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Since last Friday, visitors to Millennium Station have been able to access three free charging stations, each featuring two USB ports and two electrical outlets, that sit on a stainless steel shelf in Metra’s ticketing area. | Metro photo

Free cellphone charging stations at Millennium Station

SHARE Free cellphone charging stations at Millennium Station
SHARE Free cellphone charging stations at Millennium Station

Metra commuters were soaking up free cellphone chargers at Millennium Station this week, thanks to new charging stations that also are planned at four other downtown rail stations.

Special free charging areas will be opening in the coming weeks at the Van Buren Street Station, the LaSalle Street Station and the Ogilvie Transportation Center. In the comingmonths, Metra plans to add similar free amenities in its ticketing area at Union Station, where Amtrak and MobileQubes just started renting out portable cellphone chargers about two weeks ago.

Since last Friday, visitors to Millennium Station have been able to access three free charging stations, each featuring two USB ports and two electrical outlets, that sit on a stainless steel shelf in Metra’s ticketing area, said Metra spokeswoman Meg Thomas-Reile. Up to 12 people can be served simultaneously, she said.

The demand to juice up was so instant Metra didn’t even have a chance to put a sign up about the new feature, she said.

“Literally as soon as our workers started clearing out of the area, people started plugging in,” Thomas-Reile said.

The move was prompted by a July 14 study by DePaul University’s Chaddick Institute for Metropolitan Development that indicated that 44 percent of Metra riders were using electronic gadgets during their train rides, Thomas-Reile said. Some customers were opting to ride Metra because of the convenience of being able to access electronic devices during their rides, researchers found.

Metra’s latestelectronic amenity is “a good business decision,” Metra CEO Don Orseno said in a news release. “It helps us attract and retain riders we need to keep ticket revenues up and fare increases down.”

Metra also hopes to install free charging outlets near its ticket windows at Union Station — the only downtown rail station to currently feature “MobileQubes” self-service machines. The machines dispenseportable chargers that can be rented for $4.99 for 24 hours —followed by up to six consecutive rentals of 99 cents a day each — or purchased for $44.99.

MobileQubes CEO Sean Carrigan said Tuesday he did not know Metra would be installing free charging outlets at Union Station when he negotiated his deal there with Amtrak, which owns Union Station and gets a slice of MobileQubes’ profits.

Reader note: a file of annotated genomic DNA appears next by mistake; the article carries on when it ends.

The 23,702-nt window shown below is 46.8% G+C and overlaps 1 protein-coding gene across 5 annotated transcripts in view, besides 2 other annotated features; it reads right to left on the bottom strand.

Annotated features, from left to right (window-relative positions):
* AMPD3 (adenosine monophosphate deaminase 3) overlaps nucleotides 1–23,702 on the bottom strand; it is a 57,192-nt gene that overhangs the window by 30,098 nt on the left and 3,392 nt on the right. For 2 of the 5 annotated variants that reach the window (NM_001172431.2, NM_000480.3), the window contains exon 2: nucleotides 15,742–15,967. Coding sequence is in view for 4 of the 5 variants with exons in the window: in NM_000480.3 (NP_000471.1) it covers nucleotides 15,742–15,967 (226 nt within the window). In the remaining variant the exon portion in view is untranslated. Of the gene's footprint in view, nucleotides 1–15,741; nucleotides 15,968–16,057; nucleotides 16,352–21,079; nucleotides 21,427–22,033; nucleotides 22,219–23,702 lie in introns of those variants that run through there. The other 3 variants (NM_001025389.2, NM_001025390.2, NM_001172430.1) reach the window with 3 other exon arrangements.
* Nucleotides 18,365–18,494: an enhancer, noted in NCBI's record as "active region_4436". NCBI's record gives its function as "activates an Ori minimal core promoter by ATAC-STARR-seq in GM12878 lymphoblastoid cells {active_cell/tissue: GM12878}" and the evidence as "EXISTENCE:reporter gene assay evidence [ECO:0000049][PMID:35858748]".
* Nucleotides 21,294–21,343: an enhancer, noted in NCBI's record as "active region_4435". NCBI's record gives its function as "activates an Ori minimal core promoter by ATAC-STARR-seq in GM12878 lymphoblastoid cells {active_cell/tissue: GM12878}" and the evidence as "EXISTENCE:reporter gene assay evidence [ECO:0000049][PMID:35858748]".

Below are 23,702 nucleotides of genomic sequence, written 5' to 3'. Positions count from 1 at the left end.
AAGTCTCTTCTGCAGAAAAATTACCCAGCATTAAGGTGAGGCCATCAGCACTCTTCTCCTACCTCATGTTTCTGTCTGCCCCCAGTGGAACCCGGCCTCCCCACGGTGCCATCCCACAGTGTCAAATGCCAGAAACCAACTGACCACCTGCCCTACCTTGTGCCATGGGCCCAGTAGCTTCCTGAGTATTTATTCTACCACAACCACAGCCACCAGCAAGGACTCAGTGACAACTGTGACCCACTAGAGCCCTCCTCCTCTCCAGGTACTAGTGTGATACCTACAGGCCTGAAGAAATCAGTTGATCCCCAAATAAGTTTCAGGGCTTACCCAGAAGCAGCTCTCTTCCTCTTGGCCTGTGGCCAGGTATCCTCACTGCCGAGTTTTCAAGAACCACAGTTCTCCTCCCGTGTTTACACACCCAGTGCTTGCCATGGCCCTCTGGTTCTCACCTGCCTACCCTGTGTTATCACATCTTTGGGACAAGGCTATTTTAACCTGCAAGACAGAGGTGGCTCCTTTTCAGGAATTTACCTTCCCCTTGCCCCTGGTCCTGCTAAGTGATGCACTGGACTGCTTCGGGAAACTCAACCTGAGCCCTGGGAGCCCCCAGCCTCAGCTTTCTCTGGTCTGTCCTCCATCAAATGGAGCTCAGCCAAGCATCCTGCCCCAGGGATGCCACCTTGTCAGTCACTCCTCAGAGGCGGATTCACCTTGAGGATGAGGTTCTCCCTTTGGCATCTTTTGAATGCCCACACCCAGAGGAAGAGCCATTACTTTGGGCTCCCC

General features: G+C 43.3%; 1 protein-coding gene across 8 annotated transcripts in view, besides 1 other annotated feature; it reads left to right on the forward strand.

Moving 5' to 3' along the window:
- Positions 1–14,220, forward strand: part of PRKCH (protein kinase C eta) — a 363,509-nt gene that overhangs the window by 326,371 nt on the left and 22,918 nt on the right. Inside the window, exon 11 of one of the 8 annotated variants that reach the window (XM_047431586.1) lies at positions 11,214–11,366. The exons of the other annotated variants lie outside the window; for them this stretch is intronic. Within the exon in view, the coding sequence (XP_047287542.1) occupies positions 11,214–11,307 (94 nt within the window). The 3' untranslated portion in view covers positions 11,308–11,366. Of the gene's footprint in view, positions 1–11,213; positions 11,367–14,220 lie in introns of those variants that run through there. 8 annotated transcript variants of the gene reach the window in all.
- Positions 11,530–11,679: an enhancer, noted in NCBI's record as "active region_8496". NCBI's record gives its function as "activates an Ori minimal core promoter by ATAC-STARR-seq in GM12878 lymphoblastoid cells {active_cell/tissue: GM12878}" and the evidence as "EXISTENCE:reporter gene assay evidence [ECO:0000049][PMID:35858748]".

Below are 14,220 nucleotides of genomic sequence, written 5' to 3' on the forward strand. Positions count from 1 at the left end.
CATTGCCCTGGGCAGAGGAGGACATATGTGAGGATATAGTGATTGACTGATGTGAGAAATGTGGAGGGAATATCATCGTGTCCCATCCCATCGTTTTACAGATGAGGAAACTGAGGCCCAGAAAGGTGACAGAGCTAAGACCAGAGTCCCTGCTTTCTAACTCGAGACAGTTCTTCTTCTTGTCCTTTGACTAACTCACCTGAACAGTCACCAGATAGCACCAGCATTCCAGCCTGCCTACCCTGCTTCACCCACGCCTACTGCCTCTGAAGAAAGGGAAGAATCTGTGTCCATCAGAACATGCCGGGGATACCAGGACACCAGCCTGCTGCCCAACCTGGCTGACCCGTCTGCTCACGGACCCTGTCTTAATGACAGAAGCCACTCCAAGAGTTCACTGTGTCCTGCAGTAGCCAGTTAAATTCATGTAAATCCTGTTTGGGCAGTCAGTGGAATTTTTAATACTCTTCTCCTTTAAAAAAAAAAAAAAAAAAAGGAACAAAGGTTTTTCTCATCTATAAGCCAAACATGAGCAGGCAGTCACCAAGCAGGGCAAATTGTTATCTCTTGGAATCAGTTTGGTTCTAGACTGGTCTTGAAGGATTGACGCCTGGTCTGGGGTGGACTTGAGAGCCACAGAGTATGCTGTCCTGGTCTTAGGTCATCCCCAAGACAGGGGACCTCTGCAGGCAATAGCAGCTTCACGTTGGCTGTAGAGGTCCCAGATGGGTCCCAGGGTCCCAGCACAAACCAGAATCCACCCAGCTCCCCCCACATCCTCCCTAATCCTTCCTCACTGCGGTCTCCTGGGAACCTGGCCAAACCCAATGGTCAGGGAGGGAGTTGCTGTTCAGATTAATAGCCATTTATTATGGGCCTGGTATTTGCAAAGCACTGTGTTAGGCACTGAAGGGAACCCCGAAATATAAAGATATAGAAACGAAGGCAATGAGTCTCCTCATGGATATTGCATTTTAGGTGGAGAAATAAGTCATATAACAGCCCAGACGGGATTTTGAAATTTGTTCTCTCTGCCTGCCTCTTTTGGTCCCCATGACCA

Even so, Carrigan indicated there’s more than enough customers with charging needs to go around. Union Station serves about 3.3 million Metra and Amtrak customers annually.

If Metra riders have the time and the equipment they need to stand tethered to Metra’s free stations during a charge, “more power to them,” Carrigan said. But MobileQubes’ kiosks let commuters rent portable charging equipment in “less than a minute,” use it on the ride home and return it in the morning, Carrigan said.

“Commuting is challenging enough when there are tens of thousands of people moving through a station. If we can keep them moving, it’s a service passengers appreciate,” Carrigan said.

Amtrak only started discussing where Metra’s free charging stations might be located in Union Station on Monday, so “it would be premature to speculate on a deployment date,” Amtrak spokesman Marc Magliari said Tuesday.

Asked if Amtrak was worried about the new, free charging competition, Magliari said: “We have competition in the Food Court every day. Next to each other are two vendors that sell hot dogs.”

The charging facilities at four downtown stations are expected to cost Metra $6,000 to $7,000 total.

In addition, the ongoing rehab of Metra’s fleet thus far has placed 19 outlets each in 130 of 739 diesel-powered cars, with more to come, Thomas-Reile said. The vast majority of Electric Line cars also are being upgraded to include electrical outlets, Thomas-Reile said.

Metra also is exploring ways to provide free Wi-Fi in the waiting areas of its downtown stations.

“Our goal is to convince more drivers that Metra offers a safe, efficient travel option that enables commuters to access the technology they want and deserve,” Orseno said.

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